How AI is teaching students farming of the future

Microsoft Pty Ltd

Tuesday, 10 May, 2022


How AI is teaching students farming of the future

Microsoft has provided funding for a CSIRO pilot program that provides students with experience using AI to tackle agricultural challenges.

The Microsoft FarmBeats for Students initiative allowed students in Years 9 and 10 the opportunity to participate in a hands-on AI sustainable learning experience, applying smart farming techniques to food production.

Participating students and teachers received lesson plans aligned to the Australian Curriculum, tools and technology to explore how big data, AI, machine learning and Internet of Things technologies apply to real-world agricultural challenges through inquiry-based learning.

Additionally, teachers participating in the Australian FarmBeats for Students initiative received specialised professional development, helping them to use the technology and support their students. Schools received FarmBeats kits including a Raspberry Pi device as well as soil moisture, light, ambient temperature and humidity sensors to be used in student projects.

Using the INDRA platform, students were able to gain access to historical data from the local area to examine the changes that have taken place in the climate over time and to consider how those changes impact current and future growing conditions.

INDRA is a climate and hazard risk analytics engine designed to trawl big data collections and provide insights about challenges facing selected geographical areas. It forms part of the foundation for the Climate Services for Agriculture (CSA) digital platform, which was developed by CSIRO and the Bureau of Meteorology to deliver historical and predicted climate information at a 5 km² resolution.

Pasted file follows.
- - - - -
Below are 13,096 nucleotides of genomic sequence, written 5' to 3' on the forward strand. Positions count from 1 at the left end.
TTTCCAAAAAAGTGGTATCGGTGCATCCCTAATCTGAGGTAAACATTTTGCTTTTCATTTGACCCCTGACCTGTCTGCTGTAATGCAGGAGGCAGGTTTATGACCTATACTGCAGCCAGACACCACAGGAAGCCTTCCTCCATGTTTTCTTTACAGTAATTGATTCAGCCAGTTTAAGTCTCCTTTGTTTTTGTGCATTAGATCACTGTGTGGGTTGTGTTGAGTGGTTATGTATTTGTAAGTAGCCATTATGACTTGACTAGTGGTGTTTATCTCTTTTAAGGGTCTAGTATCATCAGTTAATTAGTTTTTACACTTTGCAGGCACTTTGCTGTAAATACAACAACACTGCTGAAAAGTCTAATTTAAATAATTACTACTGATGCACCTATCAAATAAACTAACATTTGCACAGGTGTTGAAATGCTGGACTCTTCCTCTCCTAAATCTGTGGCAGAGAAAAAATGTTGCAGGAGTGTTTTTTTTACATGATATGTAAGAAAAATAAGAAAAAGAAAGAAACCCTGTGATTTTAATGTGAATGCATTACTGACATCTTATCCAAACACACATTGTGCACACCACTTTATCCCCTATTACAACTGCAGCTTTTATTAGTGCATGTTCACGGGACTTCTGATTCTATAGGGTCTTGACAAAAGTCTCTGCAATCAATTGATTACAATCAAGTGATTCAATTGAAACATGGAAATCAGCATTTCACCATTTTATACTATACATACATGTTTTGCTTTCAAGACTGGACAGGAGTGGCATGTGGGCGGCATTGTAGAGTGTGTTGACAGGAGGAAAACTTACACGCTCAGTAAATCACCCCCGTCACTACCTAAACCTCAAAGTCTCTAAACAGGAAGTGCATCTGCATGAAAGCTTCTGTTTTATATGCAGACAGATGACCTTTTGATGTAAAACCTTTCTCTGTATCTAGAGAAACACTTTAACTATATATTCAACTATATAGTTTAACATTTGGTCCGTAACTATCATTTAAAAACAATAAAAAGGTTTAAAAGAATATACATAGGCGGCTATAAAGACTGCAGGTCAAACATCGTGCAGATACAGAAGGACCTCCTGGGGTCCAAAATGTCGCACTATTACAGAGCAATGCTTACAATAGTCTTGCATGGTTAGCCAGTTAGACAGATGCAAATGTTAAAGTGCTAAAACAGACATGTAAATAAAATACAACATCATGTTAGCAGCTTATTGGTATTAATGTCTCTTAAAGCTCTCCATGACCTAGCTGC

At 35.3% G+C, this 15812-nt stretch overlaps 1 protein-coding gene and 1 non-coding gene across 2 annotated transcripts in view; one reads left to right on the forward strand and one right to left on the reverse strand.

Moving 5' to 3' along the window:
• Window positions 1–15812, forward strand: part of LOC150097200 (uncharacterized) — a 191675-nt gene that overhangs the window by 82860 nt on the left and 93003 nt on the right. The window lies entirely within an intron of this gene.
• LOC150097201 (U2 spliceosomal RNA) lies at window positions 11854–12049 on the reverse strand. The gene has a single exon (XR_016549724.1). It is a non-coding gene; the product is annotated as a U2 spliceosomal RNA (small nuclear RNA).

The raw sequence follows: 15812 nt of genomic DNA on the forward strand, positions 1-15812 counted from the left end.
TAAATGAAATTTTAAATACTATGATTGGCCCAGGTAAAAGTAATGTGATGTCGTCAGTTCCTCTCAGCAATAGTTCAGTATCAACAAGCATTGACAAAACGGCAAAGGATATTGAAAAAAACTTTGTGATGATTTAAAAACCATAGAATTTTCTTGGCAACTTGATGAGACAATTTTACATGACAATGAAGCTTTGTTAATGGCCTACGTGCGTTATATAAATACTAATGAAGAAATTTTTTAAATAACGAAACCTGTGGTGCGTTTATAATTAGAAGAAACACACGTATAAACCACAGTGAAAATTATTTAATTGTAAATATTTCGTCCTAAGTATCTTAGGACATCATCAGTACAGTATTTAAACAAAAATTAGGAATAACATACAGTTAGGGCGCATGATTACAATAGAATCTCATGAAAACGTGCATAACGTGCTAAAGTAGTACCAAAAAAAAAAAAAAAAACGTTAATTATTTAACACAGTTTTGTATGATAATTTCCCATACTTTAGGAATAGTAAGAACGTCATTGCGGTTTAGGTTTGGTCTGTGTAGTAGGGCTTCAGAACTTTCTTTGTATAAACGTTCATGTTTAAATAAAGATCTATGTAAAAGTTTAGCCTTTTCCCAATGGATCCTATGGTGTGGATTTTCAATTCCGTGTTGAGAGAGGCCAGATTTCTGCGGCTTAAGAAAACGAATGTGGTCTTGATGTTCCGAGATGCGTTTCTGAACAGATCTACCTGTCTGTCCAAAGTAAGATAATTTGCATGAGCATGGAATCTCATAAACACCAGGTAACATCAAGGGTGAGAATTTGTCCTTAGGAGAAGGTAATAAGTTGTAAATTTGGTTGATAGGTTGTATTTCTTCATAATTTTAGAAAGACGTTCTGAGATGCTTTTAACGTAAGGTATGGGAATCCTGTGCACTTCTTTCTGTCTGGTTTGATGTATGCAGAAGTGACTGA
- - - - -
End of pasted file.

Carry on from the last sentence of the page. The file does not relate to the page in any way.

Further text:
Information from CSA about past and predicted rainfall, temperature, heat and frost risk, and evapo-transpiration is presented to farmers through a dashboard.

During the inquiry phase of the program, some students used the CSA prototype to plan their own investigation using the Microsoft FarmBeats kit. Students used CSA to understand how much rainfall their area had received over 10 years, taking averages of those data points and comparing it to the rainfall needs of plants they might grow for their investigation. Students also had access to Microsoft Lobe — a no-code machine learning application that students and teachers were able to train for various applications such as counting number of insects, recognising insect types and identifying ripe fruits.

Armed with all the resulting insights, students were encouraged to consider how to adapt growing practices for optimum yield.

“The teachers selected for the FarmBeats for Students initiative demonstrated passion for teaching AI. Many reported that the inquiry nature of the program allowed them to extend their students’ STEM skills, critical thinking and creativity. It was great to see so many different schools and teams participating in the pilot, which reached 397 students from 18 schools, including year 10 all-female digital technology students from St Margaret Mary’s College in Townsville,” said Ruth Carr, CSIRO Director Education and Outreach.

Image credit: Microsoft

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